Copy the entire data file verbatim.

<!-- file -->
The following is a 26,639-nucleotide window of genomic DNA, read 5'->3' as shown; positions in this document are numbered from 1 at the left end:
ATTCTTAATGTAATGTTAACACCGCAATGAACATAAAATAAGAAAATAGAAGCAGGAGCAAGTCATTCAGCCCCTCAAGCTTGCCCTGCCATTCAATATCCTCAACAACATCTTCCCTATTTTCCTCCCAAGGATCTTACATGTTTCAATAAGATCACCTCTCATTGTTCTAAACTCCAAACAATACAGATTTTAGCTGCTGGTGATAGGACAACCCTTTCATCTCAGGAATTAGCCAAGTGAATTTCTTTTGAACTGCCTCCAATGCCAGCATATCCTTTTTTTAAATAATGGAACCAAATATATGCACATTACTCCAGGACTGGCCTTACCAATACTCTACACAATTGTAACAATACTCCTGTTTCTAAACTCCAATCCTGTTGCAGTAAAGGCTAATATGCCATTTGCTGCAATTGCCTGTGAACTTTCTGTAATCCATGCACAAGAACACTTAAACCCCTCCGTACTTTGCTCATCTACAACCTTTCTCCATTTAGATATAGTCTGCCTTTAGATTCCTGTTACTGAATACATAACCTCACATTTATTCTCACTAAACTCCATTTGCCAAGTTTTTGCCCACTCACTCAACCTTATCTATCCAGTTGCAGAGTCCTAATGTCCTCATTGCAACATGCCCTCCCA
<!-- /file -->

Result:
The following is a 26,639-nucleotide window of genomic DNA, read 5'->3' as shown; positions in this document are numbered from 1 at the left end:
ATTCTTAATGTAATGTTAACACCGCAATGAACATAAAATAAGAAAATAGAAGCAGGAGCAAGTCATTCAGCCCCTCAAGCTTGCCCTGCCATTCAATATCCTCAACAACATCTTCCCTATTTTCCTCCCAAGGATCTTACATGTTTCAATAAGATCACCTCTCATTGTTCTAAACTCCAAACAATACAGATTTTAGCTGCTGGTGATAGGACAACCCTTTCATCTCAGGAATTAGCCAAGTGAATTTCTTTTGAACTGCCTCCAATGCCAGCATATCCTTTTTTTAAATAATGGAACCAAATATATGCACATTACTCCAGGACTGGCCTTACCAATACTCTACACAATTGTAACAATACTCCTGTTTCTAAACTCCAATCCTGTTGCAGTAAAGGCTAATATGCCATTTGCTGCAATTGCCTGTGAACTTTCTGTAATCCATGCACAAGAACACTTAAACCCCTCCGTACTTTGCTCATCTACAACCTTTCTCCATTTAGATATAGTCTGCCTTTAGATTCCTGTTACTGAATACATAACCTCACATTTATTCTCACTAAACTCCATTTGCCAAGTTTTTGCCCACTCACTCAACCTTATCTATCCAGTTGCAGAGTCCTAATGTCCTCATTGCAACATGCCCTCCCA